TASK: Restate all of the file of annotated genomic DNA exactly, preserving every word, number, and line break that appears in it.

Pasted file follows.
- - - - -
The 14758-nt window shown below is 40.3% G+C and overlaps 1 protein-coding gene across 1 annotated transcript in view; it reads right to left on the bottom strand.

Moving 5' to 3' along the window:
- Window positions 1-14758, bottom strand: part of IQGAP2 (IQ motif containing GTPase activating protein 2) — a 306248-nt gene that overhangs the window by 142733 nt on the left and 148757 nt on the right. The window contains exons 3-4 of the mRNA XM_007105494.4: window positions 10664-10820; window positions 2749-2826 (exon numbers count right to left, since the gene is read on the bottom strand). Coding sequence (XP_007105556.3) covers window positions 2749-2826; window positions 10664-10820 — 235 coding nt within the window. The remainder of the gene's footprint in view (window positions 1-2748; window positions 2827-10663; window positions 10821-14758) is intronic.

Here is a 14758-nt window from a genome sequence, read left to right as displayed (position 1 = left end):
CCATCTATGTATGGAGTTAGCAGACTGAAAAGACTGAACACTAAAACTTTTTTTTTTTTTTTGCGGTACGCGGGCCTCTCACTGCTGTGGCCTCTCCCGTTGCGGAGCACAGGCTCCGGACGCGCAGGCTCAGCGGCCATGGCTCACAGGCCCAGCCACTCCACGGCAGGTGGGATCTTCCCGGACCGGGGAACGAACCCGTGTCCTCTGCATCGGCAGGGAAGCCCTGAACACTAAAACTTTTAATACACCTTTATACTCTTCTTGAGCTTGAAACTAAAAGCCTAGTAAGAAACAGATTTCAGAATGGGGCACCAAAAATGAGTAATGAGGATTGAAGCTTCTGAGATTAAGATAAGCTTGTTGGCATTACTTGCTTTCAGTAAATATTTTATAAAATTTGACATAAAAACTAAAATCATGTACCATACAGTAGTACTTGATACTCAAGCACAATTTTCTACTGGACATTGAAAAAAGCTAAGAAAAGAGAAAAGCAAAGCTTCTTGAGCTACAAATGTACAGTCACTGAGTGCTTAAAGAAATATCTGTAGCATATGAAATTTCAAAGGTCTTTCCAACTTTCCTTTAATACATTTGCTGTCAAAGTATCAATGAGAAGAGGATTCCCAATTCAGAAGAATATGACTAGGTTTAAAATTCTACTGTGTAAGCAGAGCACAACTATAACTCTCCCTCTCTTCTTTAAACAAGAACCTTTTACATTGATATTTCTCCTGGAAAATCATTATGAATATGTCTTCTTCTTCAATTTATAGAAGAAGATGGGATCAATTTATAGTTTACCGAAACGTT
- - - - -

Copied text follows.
The 14758-nt window shown below is 40.3% G+C and overlaps 1 protein-coding gene across 1 annotated transcript in view; it reads right to left on the bottom strand.

Moving 5' to 3' along the window:
- Window positions 1-14758, bottom strand: part of IQGAP2 (IQ motif containing GTPase activating protein 2) — a 306248-nt gene that overhangs the window by 142733 nt on the left and 148757 nt on the right. The window contains exons 3-4 of the mRNA XM_007105494.4: window positions 10664-10820; window positions 2749-2826 (exon numbers count right to left, since the gene is read on the bottom strand). Coding sequence (XP_007105556.3) covers window positions 2749-2826; window positions 10664-10820 — 235 coding nt within the window. The remainder of the gene's footprint in view (window positions 1-2748; window positions 2827-10663; window positions 10821-14758) is intronic.

Here is a 14758-nt window from a genome sequence, read left to right as displayed (position 1 = left end):
CCATCTATGTATGGAGTTAGCAGACTGAAAAGACTGAACACTAAAACTTTTTTTTTTTTTTTGCGGTACGCGGGCCTCTCACTGCTGTGGCCTCTCCCGTTGCGGAGCACAGGCTCCGGACGCGCAGGCTCAGCGGCCATGGCTCACAGGCCCAGCCACTCCACGGCAGGTGGGATCTTCCCGGACCGGGGAACGAACCCGTGTCCTCTGCATCGGCAGGGAAGCCCTGAACACTAAAACTTTTAATACACCTTTATACTCTTCTTGAGCTTGAAACTAAAAGCCTAGTAAGAAACAGATTTCAGAATGGGGCACCAAAAATGAGTAATGAGGATTGAAGCTTCTGAGATTAAGATAAGCTTGTTGGCATTACTTGCTTTCAGTAAATATTTTATAAAATTTGACATAAAAACTAAAATCATGTACCATACAGTAGTACTTGATACTCAAGCACAATTTTCTACTGGACATTGAAAAAAGCTAAGAAAAGAGAAAAGCAAAGCTTCTTGAGCTACAAATGTACAGTCACTGAGTGCTTAAAGAAATATCTGTAGCATATGAAATTTCAAAGGTCTTTCCAACTTTCCTTTAATACATTTGCTGTCAAAGTATCAATGAGAAGAGGATTCCCAATTCAGAAGAATATGACTAGGTTTAAAATTCTACTGTGTAAGCAGAGCACAACTATAACTCTCCCTCTCTTCTTTAAACAAGAACCTTTTACATTGATATTTCTCCTGGAAAATCATTATGAATATGTCTTCTTCTTCAATTTATAGAAGAAGATGGGATCAATTTATAGTTTACCGAAACGTT